- And what preparations are being made for one?
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Speaking ahead of the meeting, Ms Merkel stressed that the backstop was a position of last resort and once "a practical solution" was found for the Irish border which allows trade and secures the Good Friday Agreement, it would not be needed.
She also indicated, though, there would be no change to the withdrawal agreement.
The view from Germany
The military band at the German Chancellery is getting good at the British national anthem.
It is the second time in three years they've laid on full military honours for a new British prime minister.
Boris Johnson's "do or die" rhetoric has alarmed and bemused Berlin, but Germany's position hasn't changed since Theresa May first arrived here seeking a Brexit deal for Britain.
The UK matters to Germany, but the integrity of the EU and its single market matter more.
Angela Merkel will no doubt serve up her Brexit red lines over the working dinner. The Irish backstop is one of them.
Prime Minister Johnson's threat of a no-deal Brexit sends a shiver down the spine of German economists and industrialists, especially at a time of global economic uncertainty.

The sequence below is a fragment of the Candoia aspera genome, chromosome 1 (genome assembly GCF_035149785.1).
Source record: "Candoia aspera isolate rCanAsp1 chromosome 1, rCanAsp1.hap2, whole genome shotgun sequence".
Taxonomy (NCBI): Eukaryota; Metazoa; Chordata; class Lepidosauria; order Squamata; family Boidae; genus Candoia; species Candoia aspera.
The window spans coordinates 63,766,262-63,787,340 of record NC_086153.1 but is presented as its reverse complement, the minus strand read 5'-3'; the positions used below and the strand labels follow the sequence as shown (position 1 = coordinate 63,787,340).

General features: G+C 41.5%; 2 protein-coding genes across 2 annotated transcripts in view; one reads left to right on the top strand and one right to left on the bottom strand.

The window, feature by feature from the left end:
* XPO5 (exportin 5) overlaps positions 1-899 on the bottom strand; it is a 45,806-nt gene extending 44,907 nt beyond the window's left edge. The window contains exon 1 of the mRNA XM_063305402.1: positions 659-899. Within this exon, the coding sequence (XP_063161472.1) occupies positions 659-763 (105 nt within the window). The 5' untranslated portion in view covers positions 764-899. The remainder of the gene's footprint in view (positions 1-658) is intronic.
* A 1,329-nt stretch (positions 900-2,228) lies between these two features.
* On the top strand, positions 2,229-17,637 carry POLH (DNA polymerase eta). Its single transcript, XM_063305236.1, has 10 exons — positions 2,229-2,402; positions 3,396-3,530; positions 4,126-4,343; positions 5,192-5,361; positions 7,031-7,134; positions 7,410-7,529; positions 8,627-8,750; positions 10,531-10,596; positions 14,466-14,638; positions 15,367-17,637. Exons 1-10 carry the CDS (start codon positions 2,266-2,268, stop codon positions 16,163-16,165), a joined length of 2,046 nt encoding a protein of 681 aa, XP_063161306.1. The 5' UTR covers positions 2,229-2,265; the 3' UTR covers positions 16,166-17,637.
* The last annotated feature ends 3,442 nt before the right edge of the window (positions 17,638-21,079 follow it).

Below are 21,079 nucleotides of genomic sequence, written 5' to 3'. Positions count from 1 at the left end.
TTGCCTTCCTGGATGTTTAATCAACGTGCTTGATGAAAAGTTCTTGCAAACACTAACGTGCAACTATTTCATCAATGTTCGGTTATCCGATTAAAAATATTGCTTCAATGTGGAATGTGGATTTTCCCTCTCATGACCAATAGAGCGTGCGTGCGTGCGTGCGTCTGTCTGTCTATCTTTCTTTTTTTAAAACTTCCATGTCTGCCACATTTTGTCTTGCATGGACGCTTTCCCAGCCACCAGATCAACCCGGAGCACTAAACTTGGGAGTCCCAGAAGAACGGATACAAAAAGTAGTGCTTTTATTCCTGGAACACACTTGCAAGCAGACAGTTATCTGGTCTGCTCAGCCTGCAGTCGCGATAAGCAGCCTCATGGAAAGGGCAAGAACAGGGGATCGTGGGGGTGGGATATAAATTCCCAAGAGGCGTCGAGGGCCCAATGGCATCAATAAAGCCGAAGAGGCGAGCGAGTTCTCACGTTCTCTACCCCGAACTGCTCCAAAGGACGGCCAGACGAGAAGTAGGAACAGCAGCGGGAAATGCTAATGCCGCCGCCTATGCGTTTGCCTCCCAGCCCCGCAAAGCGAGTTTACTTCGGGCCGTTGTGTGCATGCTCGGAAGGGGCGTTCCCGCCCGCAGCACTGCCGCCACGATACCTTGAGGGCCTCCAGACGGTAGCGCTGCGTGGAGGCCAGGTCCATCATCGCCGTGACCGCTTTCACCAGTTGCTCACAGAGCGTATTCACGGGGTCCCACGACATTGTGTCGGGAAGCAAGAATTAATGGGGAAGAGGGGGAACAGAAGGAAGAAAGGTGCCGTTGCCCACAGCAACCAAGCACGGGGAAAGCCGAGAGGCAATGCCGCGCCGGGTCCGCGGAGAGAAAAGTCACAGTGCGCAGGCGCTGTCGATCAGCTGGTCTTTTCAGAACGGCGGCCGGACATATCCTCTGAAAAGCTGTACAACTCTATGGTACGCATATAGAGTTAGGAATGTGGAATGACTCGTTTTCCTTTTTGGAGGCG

But even the business community here believe Germany and Europe must not put the unity and interests of the EU at risk simply to avoid the pain of such a scenario.
Mr Johnson's meeting with the German chancellor is the first in a series of talks with EU leaders.
On Thursday, he will travel to Paris to meet French President Emmanuel Macron and on Saturday he will attend the G7 summit alongside other world leaders including US President Donald Trump.
He is due to meet the President of the European Council, Donald Tusk, at the summit in Biarritz on Sunday at 11:30 BST.
Conservative MP and former minister Ed Vaizey said Mr Johnson was "hell-bent" on a no-deal Brexit and was "just going though the motions" in his attempts to talk to the EU.
Therefore, he told BBC Radio 4's Today programme, the only way to avoid no deal was to find a way to persuade Parliament to back the existing deal.
"We've been looking at the wrong target. The EU has said again and again and again this is the deal. They've got 27 countries to support it; we can't even get 350 MPs to support it."
Mr Vaizey added that the onus was now on "people like the Green Party, the Liberal Democrats and the Labour Party" who should support the withdrawal agreement if they genuinely want to avoid a no-deal Brexit.
In a letter to Mr Tusk on Monday, Mr Johnson said the backstop risked undermining the Northern Irish peace process and must be scrapped.